OBJECTIVE—To evaluate once- and twice-daily self-monitored blood glucose testing strategies in assessing glycemic control and detecting hypoglycemia or hyperglycemia in patients with stable insulin-treated type 2 diabetes.

RESEARCH DESIGN AND METHODS—Subjects with stable insulin-treated type 2 diabetes monitored blood glucose four times daily (prebreakfast, prelunch, predinner, and bedtime) for 8 weeks. We correlated mean blood glucose values with HbA1c measured after 8 weeks and determined the number of hypoglycemic (≤3.33 mmol/l) and hyperglycemic (≥22.20 mmol/l) readings captured at the various testing times.

RESULTS—A total of 150 subjects completed the monitoring period; their average age was 67 years, 90% were men, and the mean HbA1c at baseline was 8.0 ± 1.8%. The overall correlation of glucose testing and HbA1c was 0.79 (P < 0.0001). Mean blood glucose values for each of the four once-daily testing strategies were significantly correlated with HbA1c (r = 0.65–0.70, P < 0.0001), as were mean blood glucose values for each of the six twice-daily testing strategies (r = 0.73–0.75, P < 0.0001). The prebreakfast/prelunch measurements captured the largest proportion (63.6%) of the hypoglycemic readings, the predinner/bedtime measurements captured the largest proportion (66.2%) of hyperglycemic readings, and the prelunch/predinner measurements captured the largest proportion (57.7%) of all out-of-range readings.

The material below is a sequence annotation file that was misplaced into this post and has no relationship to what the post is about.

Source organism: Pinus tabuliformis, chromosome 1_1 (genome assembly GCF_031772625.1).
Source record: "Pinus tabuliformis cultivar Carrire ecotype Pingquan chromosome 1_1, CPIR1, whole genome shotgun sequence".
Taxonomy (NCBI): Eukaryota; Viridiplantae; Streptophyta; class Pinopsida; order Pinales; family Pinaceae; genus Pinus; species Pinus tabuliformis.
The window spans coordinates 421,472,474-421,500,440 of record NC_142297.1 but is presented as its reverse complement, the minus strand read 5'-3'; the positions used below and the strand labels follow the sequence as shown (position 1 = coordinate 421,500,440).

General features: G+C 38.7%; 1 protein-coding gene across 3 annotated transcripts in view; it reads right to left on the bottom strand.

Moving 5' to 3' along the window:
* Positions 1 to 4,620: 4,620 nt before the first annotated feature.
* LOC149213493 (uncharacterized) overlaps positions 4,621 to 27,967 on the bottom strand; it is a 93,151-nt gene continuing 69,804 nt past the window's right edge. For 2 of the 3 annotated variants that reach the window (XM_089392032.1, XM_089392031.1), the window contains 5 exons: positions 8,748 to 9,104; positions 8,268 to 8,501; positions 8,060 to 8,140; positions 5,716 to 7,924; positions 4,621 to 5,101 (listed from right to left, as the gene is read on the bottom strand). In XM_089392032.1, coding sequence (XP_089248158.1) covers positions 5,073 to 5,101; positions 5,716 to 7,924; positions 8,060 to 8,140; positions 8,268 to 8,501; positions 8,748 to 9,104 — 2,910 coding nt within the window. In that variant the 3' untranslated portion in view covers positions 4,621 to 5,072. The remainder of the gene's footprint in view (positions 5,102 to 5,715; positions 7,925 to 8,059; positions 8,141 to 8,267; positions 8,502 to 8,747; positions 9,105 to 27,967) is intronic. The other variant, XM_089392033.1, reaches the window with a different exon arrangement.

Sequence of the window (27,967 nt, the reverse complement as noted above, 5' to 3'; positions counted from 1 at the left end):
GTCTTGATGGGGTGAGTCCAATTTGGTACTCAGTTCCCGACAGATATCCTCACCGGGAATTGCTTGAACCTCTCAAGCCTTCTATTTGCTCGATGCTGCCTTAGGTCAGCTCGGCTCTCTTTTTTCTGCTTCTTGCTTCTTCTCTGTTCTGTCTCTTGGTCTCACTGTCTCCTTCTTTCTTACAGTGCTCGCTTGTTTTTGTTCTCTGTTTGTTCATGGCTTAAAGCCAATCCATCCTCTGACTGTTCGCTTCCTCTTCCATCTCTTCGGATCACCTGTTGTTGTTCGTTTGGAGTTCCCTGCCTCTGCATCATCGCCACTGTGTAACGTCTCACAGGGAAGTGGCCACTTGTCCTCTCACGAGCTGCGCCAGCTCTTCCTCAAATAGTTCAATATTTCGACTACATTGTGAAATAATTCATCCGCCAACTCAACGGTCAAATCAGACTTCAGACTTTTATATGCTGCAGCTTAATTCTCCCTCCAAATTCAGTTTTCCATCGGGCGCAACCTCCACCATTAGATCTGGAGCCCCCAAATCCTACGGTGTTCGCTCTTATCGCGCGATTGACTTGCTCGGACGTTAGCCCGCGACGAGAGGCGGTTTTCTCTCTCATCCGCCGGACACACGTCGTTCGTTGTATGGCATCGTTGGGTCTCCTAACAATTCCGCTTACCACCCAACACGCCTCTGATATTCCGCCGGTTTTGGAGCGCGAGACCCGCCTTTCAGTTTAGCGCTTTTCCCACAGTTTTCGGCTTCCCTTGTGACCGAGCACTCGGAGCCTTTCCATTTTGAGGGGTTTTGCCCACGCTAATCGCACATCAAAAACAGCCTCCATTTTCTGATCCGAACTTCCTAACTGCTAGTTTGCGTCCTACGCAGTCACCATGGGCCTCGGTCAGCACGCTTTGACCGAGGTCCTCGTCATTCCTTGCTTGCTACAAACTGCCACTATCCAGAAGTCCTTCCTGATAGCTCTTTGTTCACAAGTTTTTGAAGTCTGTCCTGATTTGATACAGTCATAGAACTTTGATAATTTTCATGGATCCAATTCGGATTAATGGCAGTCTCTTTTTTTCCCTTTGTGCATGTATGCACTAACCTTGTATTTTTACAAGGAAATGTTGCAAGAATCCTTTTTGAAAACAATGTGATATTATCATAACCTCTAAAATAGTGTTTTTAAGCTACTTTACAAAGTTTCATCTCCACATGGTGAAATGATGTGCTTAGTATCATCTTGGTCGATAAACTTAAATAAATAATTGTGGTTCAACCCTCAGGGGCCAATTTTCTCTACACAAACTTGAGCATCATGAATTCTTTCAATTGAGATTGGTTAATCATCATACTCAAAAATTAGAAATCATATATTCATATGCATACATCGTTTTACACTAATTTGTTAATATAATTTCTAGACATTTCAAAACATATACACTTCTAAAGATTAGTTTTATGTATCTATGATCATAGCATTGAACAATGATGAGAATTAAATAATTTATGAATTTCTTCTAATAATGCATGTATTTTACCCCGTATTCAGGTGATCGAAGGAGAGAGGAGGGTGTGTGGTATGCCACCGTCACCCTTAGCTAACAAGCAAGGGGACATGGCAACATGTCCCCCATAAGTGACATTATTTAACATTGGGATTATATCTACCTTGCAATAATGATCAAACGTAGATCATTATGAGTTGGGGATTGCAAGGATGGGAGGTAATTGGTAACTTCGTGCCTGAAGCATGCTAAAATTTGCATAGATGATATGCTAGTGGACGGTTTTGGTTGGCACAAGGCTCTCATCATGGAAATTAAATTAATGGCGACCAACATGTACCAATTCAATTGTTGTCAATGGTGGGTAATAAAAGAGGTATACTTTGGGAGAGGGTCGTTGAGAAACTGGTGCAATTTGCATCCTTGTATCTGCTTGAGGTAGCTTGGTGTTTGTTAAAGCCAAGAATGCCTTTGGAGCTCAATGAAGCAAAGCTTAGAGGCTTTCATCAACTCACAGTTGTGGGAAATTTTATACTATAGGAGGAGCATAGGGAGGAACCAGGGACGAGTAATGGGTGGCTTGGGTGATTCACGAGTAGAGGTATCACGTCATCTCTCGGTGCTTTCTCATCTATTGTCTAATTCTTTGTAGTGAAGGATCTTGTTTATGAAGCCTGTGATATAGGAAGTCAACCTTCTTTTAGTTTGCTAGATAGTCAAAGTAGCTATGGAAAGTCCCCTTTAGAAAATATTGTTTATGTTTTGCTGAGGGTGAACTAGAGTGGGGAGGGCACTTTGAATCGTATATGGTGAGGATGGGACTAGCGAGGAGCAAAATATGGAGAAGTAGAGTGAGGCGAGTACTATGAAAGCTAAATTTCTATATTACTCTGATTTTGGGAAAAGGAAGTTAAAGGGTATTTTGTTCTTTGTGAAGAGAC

CONCLUSIONS—Twice-daily testing strategies, particularly prelunch/predinner, effectively assess glycemic control and capture a substantial proportion of out-of-range readings. However, personal testing strategies will vary depending on an individual’s risk for hypoglycemia and hyperglycemia.

The American Diabetes Association (ADA) recommends that self-monitoring of blood glucose (SMBG) be done on a regular basis for insulin-treated patients with type 2 diabetes (1). Testing should be frequent enough to facilitate the goals of achieving appropriate glycemic control and to detect asymptomatic hypoglycemia (1). More frequent monitoring may be appropriate for poorly controlled patients and for patients who adjust their premeal short-acting insulin. Stable patients who do not adjust insulin doses require less intensive testing. However, the optimal SMBG testing strategy for these patients is unknown.